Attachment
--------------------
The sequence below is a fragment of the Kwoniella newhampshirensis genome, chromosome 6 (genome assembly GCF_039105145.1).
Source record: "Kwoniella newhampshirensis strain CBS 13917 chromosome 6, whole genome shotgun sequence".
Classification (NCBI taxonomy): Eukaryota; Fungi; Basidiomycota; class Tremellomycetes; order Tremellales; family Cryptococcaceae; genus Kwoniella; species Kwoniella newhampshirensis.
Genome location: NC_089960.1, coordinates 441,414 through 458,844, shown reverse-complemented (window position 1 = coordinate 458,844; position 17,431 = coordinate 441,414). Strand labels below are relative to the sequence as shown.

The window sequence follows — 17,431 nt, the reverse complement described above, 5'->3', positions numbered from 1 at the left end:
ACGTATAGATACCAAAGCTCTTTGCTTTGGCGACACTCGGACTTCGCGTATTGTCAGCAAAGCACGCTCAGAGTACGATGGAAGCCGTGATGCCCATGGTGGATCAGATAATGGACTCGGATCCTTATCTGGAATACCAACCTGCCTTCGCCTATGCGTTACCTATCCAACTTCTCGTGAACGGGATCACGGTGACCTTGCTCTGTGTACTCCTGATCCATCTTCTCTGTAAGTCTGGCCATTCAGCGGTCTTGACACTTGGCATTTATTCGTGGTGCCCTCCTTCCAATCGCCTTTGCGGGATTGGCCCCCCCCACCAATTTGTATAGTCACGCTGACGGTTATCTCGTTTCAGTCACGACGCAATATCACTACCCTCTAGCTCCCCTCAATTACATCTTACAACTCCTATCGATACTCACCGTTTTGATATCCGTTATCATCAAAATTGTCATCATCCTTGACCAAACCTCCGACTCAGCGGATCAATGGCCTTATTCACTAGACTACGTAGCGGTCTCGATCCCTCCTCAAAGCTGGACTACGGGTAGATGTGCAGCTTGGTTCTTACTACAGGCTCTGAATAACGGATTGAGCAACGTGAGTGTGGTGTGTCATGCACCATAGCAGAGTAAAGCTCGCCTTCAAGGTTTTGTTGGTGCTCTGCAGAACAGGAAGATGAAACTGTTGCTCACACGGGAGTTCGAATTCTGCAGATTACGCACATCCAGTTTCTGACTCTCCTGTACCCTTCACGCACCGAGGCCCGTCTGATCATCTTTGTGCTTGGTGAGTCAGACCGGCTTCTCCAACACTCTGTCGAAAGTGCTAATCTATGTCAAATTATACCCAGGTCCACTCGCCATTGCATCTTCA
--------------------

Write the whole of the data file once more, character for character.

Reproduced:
The sequence below is a fragment of the Kwoniella newhampshirensis genome, chromosome 6 (genome assembly GCF_039105145.1).
Source record: "Kwoniella newhampshirensis strain CBS 13917 chromosome 6, whole genome shotgun sequence".
Classification (NCBI taxonomy): Eukaryota; Fungi; Basidiomycota; class Tremellomycetes; order Tremellales; family Cryptococcaceae; genus Kwoniella; species Kwoniella newhampshirensis.
Genome location: NC_089960.1, coordinates 441,414 through 458,844, shown reverse-complemented (window position 1 = coordinate 458,844; position 17,431 = coordinate 441,414). Strand labels below are relative to the sequence as shown.

The window sequence follows — 17,431 nt, the reverse complement described above, 5'->3', positions numbered from 1 at the left end:
ACGTATAGATACCAAAGCTCTTTGCTTTGGCGACACTCGGACTTCGCGTATTGTCAGCAAAGCACGCTCAGAGTACGATGGAAGCCGTGATGCCCATGGTGGATCAGATAATGGACTCGGATCCTTATCTGGAATACCAACCTGCCTTCGCCTATGCGTTACCTATCCAACTTCTCGTGAACGGGATCACGGTGACCTTGCTCTGTGTACTCCTGATCCATCTTCTCTGTAAGTCTGGCCATTCAGCGGTCTTGACACTTGGCATTTATTCGTGGTGCCCTCCTTCCAATCGCCTTTGCGGGATTGGCCCCCCCCACCAATTTGTATAGTCACGCTGACGGTTATCTCGTTTCAGTCACGACGCAATATCACTACCCTCTAGCTCCCCTCAATTACATCTTACAACTCCTATCGATACTCACCGTTTTGATATCCGTTATCATCAAAATTGTCATCATCCTTGACCAAACCTCCGACTCAGCGGATCAATGGCCTTATTCACTAGACTACGTAGCGGTCTCGATCCCTCCTCAAAGCTGGACTACGGGTAGATGTGCAGCTTGGTTCTTACTACAGGCTCTGAATAACGGATTGAGCAACGTGAGTGTGGTGTGTCATGCACCATAGCAGAGTAAAGCTCGCCTTCAAGGTTTTGTTGGTGCTCTGCAGAACAGGAAGATGAAACTGTTGCTCACACGGGAGTTCGAATTCTGCAGATTACGCACATCCAGTTTCTGACTCTCCTGTACCCTTCACGCACCGAGGCCCGTCTGATCATCTTTGTGCTTGGTGAGTCAGACCGGCTTCTCCAACACTCTGTCGAAAGTGCTAATCTATGTCAAATTATACCCAGGTCCACTCGCCATTGCATCTTCA